Rutgers Prep sixth grade English teacher Jill Studnicki remembers exactly how The Phantom Tollbooth entered her life.
She was a middle school student herself, and her parents, upon returning home from a parent-teacher conference, handed her a copy of Norton Juster’s classic novel. “Your teacher said that she knows you like to read,” Jill’s mother explained to her surprised daughter, “and she thought you might like this.”
Jill smiles, remembering the moment. “I thought, ‘My teacher knows I like to read?!’ I think this was really the point at which I understood that it was possible to have a connection to a teacher, to have a relationship. Before that my experience of teachers had been more along the lines of ‘you’re over there doing your thing and telling me what I need to do, and I’m over here trying to do it.’”
When the way opened for Jill to share The Phantom Tollbooth with her own students this year, she knew she wanted it to be something special. “I loved this book!” she reports. “I mean, look at this: I still have my original copy. I colored almost every illustration; I really made it mine. I brought this in to show my students and to say to them, “I want to find ways to make this story yours.”
So Jill designed a curriculum plan worthy of a book long-famous for the zany antics it presents. Over the course of a few weeks, Jill’s students will attend a punctuation party, write and deliver silly or hyperbolic speeches, explore writing from unusual sensory perspectives, participate in a scavenger hunt while wearing earplugs, re-enact portions of the story themselves, and wind up the unit with a celebratory feast.
“We are going to have so much fun,” predicts Jill. “These students are going to gain command of some incredibly useful tools. And – and this is maybe the best thing of all – they are each going to connect with this work in their own way. They don’t have to love the book in the way that I did. Maybe some of them will color their way through it, or maybe no one will. But we’re keeping a scrapbook, and I’m going to make sure that there are ways for everyone to participate and contribute. The fact that I know I have this chance is one of my favorite things about being here at Rutgers Prep.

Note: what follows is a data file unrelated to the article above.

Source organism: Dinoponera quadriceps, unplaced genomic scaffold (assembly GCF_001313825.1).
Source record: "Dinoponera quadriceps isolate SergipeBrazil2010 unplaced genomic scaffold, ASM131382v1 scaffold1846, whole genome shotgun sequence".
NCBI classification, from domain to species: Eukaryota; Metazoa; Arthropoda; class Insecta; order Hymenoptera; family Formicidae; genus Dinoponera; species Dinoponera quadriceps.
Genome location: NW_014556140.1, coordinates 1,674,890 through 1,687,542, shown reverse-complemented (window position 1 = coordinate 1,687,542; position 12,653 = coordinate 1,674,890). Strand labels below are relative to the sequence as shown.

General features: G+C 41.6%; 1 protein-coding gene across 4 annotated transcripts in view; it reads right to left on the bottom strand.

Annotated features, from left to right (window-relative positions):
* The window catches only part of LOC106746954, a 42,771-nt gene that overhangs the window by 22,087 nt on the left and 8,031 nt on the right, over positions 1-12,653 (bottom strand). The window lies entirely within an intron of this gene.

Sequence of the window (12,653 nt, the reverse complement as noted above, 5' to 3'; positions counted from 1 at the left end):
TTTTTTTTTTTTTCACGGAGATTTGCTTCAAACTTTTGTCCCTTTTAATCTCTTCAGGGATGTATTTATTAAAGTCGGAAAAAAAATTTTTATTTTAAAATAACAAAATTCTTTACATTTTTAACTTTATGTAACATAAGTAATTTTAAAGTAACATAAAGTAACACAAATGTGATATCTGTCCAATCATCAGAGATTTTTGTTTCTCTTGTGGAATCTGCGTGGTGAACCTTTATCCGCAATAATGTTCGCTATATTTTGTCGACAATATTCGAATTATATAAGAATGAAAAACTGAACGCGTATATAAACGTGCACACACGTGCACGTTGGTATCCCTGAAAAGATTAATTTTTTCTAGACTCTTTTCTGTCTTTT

My biggest class has thirteen students in it; everyone’s voice will be heard, and every student will have their chance to shine.”
Did you know?
This year’s Diwali celebration was Rutgers Prep’s fifth.
The first year, the event was held in Baldwin Hall.
By the second year, the number of RSVP’s forced a change of venue to a (much) larger space.
This year’s show featured 128 performers
from across all three divisions at Rutgers Prep.
And a full 25% of this year’s dancers
came from families of non-Indian heritage.
It was a wonderful and affirming celebration;
thanks again to everyone involved!
(Hattip to event coordinator extraordinaire Mythili Lahiri,
and to Hari Ramsubramani for capturing the finale on video.)
(RPS Middle School students posting their signed Honor Pledges.)
“I met a woman yesterday who had nothing but wonderful things to say about Rutgers Prep. Her neighbor’s children either are attending now, or have graduated. She said they are the kindest, most polite young men she has ever met. When speaking with them they actually look you right in the eye, use correct grammar and shake your hand when they are about to leave. She wanted to know if that’s what they teach at Rutgers Prep. She stated that respect seems to be a dying subject. My response, as usual, is that it starts in the home. However, at Rutgers Prep, it starts with the three/four year old children and continues right up to the twelfth grade.” ~ grandmother of a current RPS student (continued >>)